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Ann Geriatr Med Res > Volume 24(3); 2020 > Article
Ga: Long-Term Care System in Korea


Korea is a country with unexpectedly fast ageing speed, which gives burden on caregivers of older adults. Thanks to long-term care insurance and national health insurance system, most people who need long-term care are currently staying in long-term care facilities like nursing homes and long-term care hospitals. However, new project of integrated community care system is under trial implementation. This review demonstrates perspectives on Korean long-term care system from the past to the future.


Fast-Aging Korea

Since the early 1960s with the rapid socioeconomic development and implementation of family planning, a remarkable demographic transition kicked off in Korea, with subsequent unprecedented growth in the aging population.1) As of April 2020, 15.9% of the Korean population is aged 65 years or older, a proportion that is expected to reach 37.0% by 2050, the second-highest proportion among the Organisation for Economic Cooperation and Development countries after Japan.2,3)

Traditional Welfare for Older Adults in Korea

“Respect for seniors” has been one of the core principles of Confucian philosophy that originated in the Chosun dynasty. This idea considered caring for parents to be a family duty; thus, institutionalized care was regarded as inappropriate until recent decades when long-term care facilities (LTCFs) became necessary.4) In 1885, a French Catholic missionary priest, Jean Marie Gustave Blanc, established a care home and cared for 40 people in Seoul, which was the first documented facility for older people in Korea.5)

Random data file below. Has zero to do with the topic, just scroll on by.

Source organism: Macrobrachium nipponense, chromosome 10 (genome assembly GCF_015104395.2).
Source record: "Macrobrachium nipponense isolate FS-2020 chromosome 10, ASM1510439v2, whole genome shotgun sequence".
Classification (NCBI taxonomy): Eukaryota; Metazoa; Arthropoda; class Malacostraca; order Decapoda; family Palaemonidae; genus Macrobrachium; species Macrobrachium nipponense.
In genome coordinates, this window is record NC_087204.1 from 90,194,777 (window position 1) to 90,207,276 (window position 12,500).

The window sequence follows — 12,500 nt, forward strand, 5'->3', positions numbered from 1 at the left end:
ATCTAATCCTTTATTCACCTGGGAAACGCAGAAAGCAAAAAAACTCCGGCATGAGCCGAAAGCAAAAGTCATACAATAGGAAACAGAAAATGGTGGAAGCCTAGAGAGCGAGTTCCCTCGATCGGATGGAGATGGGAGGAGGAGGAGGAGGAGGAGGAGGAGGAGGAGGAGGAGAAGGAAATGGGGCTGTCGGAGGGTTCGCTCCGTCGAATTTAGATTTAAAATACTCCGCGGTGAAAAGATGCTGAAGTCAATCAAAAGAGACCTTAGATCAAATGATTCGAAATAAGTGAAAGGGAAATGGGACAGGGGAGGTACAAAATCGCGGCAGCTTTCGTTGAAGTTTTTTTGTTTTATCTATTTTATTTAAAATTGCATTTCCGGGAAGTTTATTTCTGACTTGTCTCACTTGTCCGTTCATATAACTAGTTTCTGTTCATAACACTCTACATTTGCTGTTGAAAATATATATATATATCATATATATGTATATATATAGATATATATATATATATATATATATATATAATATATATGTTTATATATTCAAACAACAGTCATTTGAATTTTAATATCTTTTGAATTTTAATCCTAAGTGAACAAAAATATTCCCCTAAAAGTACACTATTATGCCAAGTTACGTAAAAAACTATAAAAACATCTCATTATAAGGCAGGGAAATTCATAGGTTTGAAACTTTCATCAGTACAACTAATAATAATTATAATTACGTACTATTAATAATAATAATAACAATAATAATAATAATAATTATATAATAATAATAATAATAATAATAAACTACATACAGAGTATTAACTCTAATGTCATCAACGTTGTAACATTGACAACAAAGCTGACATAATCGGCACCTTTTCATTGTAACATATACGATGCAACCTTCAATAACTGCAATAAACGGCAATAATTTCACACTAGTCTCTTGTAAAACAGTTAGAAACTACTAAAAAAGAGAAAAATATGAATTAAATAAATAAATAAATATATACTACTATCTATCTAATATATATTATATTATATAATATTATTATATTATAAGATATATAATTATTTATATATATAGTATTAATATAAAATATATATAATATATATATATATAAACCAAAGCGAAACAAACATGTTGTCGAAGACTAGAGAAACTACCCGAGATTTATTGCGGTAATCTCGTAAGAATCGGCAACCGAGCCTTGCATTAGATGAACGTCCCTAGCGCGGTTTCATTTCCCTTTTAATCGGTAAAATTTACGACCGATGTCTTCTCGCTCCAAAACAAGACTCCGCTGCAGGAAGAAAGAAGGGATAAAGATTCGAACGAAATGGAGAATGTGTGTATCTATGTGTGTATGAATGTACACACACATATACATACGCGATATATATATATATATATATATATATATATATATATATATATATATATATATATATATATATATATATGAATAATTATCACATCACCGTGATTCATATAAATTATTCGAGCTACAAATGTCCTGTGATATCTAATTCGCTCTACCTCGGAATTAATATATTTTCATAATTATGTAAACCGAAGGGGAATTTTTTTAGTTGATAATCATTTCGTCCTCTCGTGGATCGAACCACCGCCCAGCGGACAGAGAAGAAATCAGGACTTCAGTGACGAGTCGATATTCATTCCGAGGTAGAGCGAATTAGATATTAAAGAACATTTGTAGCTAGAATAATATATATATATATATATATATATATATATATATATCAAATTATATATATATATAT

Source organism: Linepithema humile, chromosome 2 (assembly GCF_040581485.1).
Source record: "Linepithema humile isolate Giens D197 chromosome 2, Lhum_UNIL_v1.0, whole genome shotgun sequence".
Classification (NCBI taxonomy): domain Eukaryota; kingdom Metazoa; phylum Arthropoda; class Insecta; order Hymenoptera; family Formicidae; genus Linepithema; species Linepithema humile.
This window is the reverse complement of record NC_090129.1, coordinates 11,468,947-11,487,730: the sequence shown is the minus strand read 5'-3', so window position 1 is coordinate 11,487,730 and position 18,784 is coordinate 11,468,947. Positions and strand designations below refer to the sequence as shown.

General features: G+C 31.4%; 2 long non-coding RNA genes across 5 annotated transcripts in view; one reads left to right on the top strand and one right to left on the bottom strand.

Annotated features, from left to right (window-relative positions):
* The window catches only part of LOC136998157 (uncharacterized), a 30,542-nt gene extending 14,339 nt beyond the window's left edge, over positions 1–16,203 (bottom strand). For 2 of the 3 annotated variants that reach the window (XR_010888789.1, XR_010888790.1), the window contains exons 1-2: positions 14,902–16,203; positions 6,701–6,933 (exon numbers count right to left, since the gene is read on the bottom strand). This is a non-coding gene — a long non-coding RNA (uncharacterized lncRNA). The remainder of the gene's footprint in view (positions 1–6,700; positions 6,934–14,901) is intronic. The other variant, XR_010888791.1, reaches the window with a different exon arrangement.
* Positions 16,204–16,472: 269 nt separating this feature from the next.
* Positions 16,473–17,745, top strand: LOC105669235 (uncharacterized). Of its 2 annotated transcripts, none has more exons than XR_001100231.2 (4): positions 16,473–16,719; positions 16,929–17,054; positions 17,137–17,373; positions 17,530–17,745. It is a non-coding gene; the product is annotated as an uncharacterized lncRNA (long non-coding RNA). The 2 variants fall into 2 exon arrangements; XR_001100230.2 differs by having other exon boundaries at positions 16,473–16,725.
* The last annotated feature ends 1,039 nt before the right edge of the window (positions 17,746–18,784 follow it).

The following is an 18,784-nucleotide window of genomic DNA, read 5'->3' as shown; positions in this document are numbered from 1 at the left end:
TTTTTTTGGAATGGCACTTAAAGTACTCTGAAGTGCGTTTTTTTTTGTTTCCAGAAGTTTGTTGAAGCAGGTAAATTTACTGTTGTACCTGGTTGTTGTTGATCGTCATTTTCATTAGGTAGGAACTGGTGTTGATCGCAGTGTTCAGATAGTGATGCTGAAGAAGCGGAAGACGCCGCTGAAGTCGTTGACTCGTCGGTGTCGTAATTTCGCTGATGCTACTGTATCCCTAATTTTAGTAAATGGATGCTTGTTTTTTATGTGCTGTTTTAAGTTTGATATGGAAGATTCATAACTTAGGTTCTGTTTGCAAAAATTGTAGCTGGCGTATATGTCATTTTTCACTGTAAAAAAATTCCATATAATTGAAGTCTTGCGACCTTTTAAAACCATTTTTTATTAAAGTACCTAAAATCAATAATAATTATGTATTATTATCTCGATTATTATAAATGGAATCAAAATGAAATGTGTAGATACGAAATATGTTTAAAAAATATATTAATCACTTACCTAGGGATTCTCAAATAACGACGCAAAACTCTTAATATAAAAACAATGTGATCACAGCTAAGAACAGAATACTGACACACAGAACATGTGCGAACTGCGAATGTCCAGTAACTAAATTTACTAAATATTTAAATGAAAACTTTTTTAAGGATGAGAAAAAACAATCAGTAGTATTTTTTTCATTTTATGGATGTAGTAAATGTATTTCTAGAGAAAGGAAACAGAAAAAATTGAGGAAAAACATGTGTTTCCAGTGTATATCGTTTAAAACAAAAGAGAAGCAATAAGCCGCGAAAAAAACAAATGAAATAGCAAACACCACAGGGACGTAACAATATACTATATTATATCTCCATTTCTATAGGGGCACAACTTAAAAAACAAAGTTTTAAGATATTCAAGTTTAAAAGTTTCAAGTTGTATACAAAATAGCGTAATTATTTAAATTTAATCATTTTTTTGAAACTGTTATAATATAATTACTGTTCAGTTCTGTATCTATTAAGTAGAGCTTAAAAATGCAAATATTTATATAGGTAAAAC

Modernization Transformed Living Arrangements

With industrialization, urbanization, and overall economic development, the household structure generally shifts from an extended to a nuclear form.6) The rate of family support for older parents began to decrease from 18.8% in 1970 to 9.1% in 1995 and 5.3% in 2015, consistent with the modernization of the Korean society.7) Accordingly, home is no longer a common place of care for older adults and its role has been replaced by various care facilities.

Facilities for Independent Seniors

A senior center, a place where older adults build friendships and engage in hobbies, is one of the most typical and popular leisure and welfare facilities for Korean seniors. Senior centers originated from places for rest and leisure for neighborhood older adults in rural areas and have now expanded to cities. However, they do not receive sufficient government funds to operate programs specific to older adults.8) In contrast, senior welfare centers are operated by local governments and offer a wide variety of leisure and social activities, as well as programs and services that promote health and prevent diseases at no to low costs and are usually located in urban areas.8,9) A total of 66,286 senior centers and 385 senior welfare centers were reported in 2018.10)